“Because there is nothing worse than a stale report.”
OK, so you’ve built some killer models and reports. You’ve published them to SharePoint. You’ve scheduled automatic refresh to run, say, once per week.
You have this PowerPivot thing All. Dialed. In.
But are the report consumers satisfied? Hell no, they aren’t satisfied! If there’s one thing you can be certain of, your report consumers will NEVER be satisfied.
And hey, that’s kinda cool. It’s a good thing. You weren’t given all this new power just so you can sit on your laurels, now were you? Nope. True PowerPivot pros aren’t even sure they can FIND their laurels, much less sit on them. You will always be improving – both your skillset AND the reports you produce.
Today’s improvement: automatically informing the report consumers of how “fresh” the data is. It’s actually pretty simple.
Step One: Add a [LastRefreshed] Measure
Hopefully, somewhere in the PowerPivot window, you have a column whose most recent date is always the date on which the data was last refreshed.
For instance, in a retail system you might be able to use your Sales table for this, as long as there are no “holes” in your data in terms of dates (meaning you always have at least one transaction per day). Or perhaps the Calendar table you pull from the database is always current (and does not contain future dates). Or as a third option, perhaps you can get your db admin to add a single-cell table just for this purpose.
In this example, I’m going to use the TransactionDate column from my Sales table:
Did you know that measures can return dates? They sure can, and it’s killer useful. So let’s create a measure:
[LastRefreshed] = LASTDATE(Sales[TransactionDate])
LASTDATE() is kinda like MAX(), but for dates. So it will always return the most recent transaction date:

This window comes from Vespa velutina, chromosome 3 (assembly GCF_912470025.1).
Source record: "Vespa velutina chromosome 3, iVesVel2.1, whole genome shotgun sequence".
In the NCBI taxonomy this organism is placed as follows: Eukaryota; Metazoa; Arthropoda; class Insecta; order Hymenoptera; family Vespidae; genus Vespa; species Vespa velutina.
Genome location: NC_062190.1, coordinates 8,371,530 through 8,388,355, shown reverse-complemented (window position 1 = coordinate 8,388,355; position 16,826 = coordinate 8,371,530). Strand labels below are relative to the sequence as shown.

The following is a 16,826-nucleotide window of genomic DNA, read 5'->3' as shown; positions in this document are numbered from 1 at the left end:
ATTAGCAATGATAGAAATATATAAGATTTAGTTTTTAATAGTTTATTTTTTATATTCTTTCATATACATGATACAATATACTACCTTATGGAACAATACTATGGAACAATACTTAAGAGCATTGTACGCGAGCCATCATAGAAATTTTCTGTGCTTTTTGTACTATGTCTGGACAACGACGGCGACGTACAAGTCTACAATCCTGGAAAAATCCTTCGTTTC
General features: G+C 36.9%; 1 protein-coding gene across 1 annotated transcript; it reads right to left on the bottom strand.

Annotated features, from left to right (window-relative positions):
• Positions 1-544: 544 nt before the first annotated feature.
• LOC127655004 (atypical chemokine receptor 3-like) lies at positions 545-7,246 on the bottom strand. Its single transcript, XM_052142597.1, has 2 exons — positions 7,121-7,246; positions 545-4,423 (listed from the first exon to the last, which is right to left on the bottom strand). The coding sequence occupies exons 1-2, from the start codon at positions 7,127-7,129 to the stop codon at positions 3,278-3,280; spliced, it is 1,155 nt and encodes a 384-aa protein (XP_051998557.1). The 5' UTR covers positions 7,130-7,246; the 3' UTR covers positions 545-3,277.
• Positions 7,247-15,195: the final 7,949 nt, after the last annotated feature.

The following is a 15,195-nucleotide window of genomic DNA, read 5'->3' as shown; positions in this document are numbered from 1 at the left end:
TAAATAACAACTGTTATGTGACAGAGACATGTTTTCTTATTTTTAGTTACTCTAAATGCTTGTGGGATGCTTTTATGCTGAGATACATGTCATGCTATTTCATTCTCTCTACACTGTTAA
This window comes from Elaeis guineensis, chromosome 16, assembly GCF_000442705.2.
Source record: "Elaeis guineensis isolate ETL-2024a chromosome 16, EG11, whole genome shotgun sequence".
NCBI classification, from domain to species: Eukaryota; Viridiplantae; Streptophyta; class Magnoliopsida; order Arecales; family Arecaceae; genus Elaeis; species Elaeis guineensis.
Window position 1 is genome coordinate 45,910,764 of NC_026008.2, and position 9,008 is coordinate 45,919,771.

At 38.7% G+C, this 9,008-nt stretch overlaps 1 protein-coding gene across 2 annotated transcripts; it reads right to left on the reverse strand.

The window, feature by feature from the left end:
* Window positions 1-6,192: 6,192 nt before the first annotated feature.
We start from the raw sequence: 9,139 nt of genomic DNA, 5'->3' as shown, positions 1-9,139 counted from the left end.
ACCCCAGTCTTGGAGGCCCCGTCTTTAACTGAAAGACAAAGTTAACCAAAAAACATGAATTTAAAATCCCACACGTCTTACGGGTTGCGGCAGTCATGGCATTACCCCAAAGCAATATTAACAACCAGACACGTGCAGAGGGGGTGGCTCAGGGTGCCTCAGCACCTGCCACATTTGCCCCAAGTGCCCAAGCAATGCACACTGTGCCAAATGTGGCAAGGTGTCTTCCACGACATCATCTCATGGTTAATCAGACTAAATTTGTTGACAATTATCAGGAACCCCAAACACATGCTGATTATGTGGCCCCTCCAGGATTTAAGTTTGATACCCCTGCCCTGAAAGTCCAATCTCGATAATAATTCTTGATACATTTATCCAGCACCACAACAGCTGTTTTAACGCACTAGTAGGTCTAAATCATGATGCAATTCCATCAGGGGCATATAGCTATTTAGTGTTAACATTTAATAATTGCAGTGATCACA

Neat huh? A date returned as a measure, in a pivot.
Step Two: Use that measure in a Cube Formula!
I think the most flexible, least intrusive way to display this measure in your report is to create a single [link removed due to 404] cube formula for it, and then stuff that formula into a single cell. That way you have complete control over appearance.
Two things to note:
1) Given that your report will often have columns that are oddly sized to make everything look good, I’ve found it much better to use a single cell formula that includes the label, rather than splitting it across two cells.
2) Cube formulas, when they return a date measure, format it as an integer rather than a date. So you need to reformat it as a date IN THE FORMULA. (You could just use format cells, but since we are putting the label AND the date in a single cell, you can’t just format the cell as a date.)
Long story short: here is your cube formula:
=”Last Refreshed: ” & TEXT(CUBEVALUE(“PowerPivotData”,
Plop that in the desired cell, and you are all set:
Pretty slick, if I may say so myself.
That cell will refresh every time the workbook is refreshed. But it should not re-evaluate during an update, like when someone operates a slicer.
For more on refresh vs. update and how it can make a HUGE difference in performance, click here.